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Emily LakdawallaSeptember 21, 2005

A debate about time

I received a press release in my inbox this morning that made me think. It came from the Royal Astronomical Society, and was titled "RAS Statement on Proposed Abolition of Leap Seconds." It seems there's a debate going on between many different stakeholders -- most of whom I hadn't heard of -- on how exactly to keep time on Earth. There are already two distinct standards that scientists use for timekeeping. One of them is the one I use in the heading to each daily weblog entry, Coordinated Universal Time (UTC). UTC is essentially a high-precision ordinary clock time. It is synchronized to the rotation of the Earth. Anybody who studies phenomena on the surface of Earth, or in Earth's skies (which brings in meteorologists, astronomers, and anyone working with Earth-orbiting satellites) uses Coordinated Universal Time. All civil clocks are based on UTC.

The problem with UTC is that it's based on a changing standard. Earth's rotation rate is not constant. What's more, the tidal interaction between the Moon and Earth is slowing down Earth's rotation rate by about 2 milliseconds per day per century. As a result, the timekeepers responsible for UTC have to insert "leap seconds" from time to time in order to keep UTC synchronized with Earth's rotation rate. The Royal Astronomical Society statement says, "There have been 21 leap seconds since 1972 and the next is planned at the end of 2005. Their use is determined by the International Earth Rotation Service." (Which makes me wonder who works for the International Earth Rotation Service. That would be a funny thing to have on one's business card.)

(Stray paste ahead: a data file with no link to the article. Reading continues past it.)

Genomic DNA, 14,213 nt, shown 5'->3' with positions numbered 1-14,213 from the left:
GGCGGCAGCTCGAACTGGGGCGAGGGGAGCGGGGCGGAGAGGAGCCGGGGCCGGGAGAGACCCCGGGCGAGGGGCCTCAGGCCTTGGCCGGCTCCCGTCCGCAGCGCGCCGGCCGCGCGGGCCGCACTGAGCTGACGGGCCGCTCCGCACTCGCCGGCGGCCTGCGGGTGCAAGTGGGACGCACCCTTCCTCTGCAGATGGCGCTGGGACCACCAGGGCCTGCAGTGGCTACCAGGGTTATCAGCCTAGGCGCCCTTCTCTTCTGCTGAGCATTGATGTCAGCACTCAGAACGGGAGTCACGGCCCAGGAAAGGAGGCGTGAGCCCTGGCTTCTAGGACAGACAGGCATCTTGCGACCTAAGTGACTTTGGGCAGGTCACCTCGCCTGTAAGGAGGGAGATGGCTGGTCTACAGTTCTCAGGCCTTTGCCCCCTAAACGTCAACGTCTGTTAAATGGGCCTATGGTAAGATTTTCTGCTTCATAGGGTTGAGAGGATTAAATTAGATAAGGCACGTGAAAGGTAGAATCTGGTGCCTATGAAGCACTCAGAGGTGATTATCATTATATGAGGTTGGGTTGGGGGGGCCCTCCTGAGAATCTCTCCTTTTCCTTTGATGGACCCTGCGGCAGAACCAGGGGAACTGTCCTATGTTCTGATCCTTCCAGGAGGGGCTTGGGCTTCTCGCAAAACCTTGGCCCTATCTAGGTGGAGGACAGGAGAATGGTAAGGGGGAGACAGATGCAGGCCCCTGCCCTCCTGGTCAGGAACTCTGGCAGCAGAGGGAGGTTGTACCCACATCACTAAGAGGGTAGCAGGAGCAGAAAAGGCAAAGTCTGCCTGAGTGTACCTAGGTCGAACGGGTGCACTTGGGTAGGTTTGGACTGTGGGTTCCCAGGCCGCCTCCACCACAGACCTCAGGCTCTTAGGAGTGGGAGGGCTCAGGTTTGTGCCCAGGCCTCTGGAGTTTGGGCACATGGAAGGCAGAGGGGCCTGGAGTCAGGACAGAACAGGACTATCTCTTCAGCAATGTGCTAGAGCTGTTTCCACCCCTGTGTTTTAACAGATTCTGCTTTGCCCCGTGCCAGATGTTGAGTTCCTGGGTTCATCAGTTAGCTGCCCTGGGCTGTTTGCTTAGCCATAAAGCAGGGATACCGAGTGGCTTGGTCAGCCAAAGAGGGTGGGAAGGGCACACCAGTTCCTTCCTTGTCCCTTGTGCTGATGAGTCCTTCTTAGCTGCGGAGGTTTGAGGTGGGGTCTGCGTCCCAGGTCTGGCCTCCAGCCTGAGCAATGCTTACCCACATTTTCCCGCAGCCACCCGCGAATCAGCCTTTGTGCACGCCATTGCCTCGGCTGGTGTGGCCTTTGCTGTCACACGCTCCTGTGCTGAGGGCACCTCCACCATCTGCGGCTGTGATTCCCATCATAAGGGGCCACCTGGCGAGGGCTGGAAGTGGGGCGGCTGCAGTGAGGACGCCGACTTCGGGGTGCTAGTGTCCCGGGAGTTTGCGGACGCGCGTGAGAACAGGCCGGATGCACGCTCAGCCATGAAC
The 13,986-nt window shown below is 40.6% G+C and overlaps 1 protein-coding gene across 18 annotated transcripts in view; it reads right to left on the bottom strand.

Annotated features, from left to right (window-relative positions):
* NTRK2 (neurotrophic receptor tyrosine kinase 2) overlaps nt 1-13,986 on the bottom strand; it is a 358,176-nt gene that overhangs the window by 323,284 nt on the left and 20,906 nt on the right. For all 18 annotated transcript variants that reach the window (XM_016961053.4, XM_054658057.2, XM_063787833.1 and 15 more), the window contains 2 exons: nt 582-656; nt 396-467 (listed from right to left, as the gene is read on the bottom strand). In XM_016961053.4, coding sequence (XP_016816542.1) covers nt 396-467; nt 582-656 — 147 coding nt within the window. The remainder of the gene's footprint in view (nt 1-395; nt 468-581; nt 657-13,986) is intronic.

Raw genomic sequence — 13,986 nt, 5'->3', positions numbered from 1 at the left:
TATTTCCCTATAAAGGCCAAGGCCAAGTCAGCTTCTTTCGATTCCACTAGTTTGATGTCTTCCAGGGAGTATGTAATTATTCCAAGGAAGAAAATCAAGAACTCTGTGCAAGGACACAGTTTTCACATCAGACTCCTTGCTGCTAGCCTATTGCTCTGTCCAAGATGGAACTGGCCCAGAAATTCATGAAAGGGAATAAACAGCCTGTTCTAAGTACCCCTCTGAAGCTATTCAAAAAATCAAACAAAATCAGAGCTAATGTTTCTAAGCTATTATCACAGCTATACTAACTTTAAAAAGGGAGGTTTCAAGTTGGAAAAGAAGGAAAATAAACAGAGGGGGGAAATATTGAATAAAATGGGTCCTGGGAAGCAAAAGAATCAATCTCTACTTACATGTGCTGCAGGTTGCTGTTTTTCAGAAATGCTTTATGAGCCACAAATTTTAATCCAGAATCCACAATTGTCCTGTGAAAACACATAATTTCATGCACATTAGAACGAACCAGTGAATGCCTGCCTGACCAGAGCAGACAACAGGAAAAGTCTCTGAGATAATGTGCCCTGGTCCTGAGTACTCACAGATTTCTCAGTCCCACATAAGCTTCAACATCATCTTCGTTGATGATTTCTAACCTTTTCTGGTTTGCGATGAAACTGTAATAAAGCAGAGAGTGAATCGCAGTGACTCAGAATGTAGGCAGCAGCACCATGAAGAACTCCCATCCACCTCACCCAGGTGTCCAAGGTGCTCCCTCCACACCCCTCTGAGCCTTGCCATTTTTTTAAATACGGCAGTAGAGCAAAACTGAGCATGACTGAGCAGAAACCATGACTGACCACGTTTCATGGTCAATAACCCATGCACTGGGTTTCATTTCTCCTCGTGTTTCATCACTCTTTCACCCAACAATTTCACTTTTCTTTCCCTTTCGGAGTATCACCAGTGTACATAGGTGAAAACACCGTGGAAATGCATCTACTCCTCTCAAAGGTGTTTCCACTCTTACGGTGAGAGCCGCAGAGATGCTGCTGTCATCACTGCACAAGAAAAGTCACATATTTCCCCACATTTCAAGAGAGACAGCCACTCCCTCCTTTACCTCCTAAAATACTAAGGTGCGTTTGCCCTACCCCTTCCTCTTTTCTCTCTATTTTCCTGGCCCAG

The other standard is International Atomic Time (TAI). According to the Royal Astronomical Society statement, this is a "contuinuous, uniform time scale, derived from atomic clocks, which are accurate to within one second per three million years. It is the ideal time scale for scientific use, but it is not practical for everyday use since it is not linked to the rotation of the Earth and the actual length of the day. Since it has not been changed since 1958, there is now a 32-second time difference between UTC and TAI." It's nice to have a timekeeping standard that doesn't have fits and starts like UTC does, especially if you care about millisecond-level precision timing.

So what has the Royal Astronomical Society in a tizzy is that the International Telecommunications Union is proposing to abolish leap seconds. This would help those who care about precision timing applications but would cause UTC -- and all of the clocks in the world -- to drift with respect to mean solar time. Most of us on the ground wouldn't notice the difference right away, but those seconds would build up over the decades, and our civil time scale would slowly diverge from the rotation of the Earth. This would be a tremendous headache for astronomers, who could certainly base their work on TAI, but for whom the heavens would be moving at a different rate than the clocks on their walls and computers.

As astonishing as this proposal sounds, I think it's true that civil time scales are drifting with respect to solar time scales now. More and more, people are working at early or late hours. Whole industries have sprung up in Asia that work at night to do telephone services to North America and Europe during their days. I myself frequently have to rise very early in order to connect with folks in the U.K. or Germany or Russia or Sri Lanka. As there is more global cooperation, we have to be prepared to work at all hours. We had to work at all hours to support the rovers in their own, separate local solar time zone on Mars. It's a funny idea, that human civilization could one day drift free of solar timekeeping. But farmers and astronomers will always care what the local solar time is!

Read more: Earth

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Emily Lakdawalla

Senior Editor and Planetary Evangelist for The Planetary Society
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